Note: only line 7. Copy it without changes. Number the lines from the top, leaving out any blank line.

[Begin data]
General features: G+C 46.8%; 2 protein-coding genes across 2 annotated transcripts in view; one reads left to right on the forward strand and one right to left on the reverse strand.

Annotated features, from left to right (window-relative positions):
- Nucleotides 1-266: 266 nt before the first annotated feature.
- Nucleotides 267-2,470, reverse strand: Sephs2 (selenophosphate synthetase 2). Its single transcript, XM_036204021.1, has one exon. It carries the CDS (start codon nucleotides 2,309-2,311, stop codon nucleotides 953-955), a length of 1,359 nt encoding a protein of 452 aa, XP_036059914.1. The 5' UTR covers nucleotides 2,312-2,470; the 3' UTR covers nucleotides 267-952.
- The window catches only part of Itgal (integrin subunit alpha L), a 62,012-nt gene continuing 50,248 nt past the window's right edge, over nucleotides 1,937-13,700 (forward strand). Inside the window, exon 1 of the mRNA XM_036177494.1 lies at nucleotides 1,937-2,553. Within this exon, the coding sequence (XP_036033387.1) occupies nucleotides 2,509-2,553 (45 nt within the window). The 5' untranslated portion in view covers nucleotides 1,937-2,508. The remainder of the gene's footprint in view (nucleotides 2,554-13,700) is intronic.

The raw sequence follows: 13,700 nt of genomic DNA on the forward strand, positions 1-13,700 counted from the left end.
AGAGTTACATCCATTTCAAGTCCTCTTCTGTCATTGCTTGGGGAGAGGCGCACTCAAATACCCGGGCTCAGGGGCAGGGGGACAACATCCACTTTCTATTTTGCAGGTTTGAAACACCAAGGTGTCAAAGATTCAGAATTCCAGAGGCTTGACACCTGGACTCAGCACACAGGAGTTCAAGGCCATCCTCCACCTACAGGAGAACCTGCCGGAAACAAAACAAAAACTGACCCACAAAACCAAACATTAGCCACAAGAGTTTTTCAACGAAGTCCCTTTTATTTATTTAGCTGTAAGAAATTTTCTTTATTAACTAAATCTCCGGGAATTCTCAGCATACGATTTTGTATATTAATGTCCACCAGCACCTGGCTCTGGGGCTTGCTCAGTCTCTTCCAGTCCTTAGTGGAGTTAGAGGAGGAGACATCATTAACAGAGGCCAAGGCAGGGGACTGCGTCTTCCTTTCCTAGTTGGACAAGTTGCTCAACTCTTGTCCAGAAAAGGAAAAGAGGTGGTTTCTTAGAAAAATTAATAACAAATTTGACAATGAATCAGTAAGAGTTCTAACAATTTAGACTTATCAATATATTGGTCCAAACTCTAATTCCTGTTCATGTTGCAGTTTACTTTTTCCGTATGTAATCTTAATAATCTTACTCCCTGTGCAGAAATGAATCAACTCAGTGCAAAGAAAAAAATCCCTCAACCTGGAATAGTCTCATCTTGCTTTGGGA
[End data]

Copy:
AGAGTTACATCCATTTCAAGTCCTCTTCTGTCATTGCTTGGGGAGAGGCGCACTCAAATACCCGGGCTCAGGGGCAGGGGGACAACATCCACTTTCTATTTTGCAGGTTTGAAACACCAAGGTGTCAAAGATTCAGAATTCCAGAGGCTTGACACCTGGACTCAGCACACAGGAGTTCAAGGCCATCCTCCACCTACAGGAGAACCTGCCGGAAACAAAACAAAAACTGACCCACAAAACCAAACATTAGCCACAAGAGTTTTTCAACGAAGTCCCTTTTATTTATTTAGCTGTAAGAAATTTTCTTTATTAACTAAATCTCCGGGAATTCTCAGCATACGATTTTGTATATTAATGTCCACCAGCACCTGGCTCTGGGGCTTGCTCAGTCTCTTCCAGTCCTTAGTGGAGTTAGAGGAGGAGACATCATTAACAGAGGCCAAGGCAGGGGACTGCGTCTTCCTTTCCTAGTTGGACAAGTTGCTCAACTCTTGTCCAGAAAAGGAAAAGAGGTGGTTTCTTAGAAAAATTAATAACAAATTTGACAATGAATCAGTAAGAGTTCTAACAATTTAGACTTATCAATATATTGGTCCAAACTCTAATTCCTGTTCATGTTGCAGTTTACTTTTTCCGTATGTAATCTTAATAATCTTACTCCCTGTGCAGAAATGAATCAACTCAGTGCAAAGAAAAAAATCCCTCAACCTGGAATAGTCTCATCTTGCTTTGGGA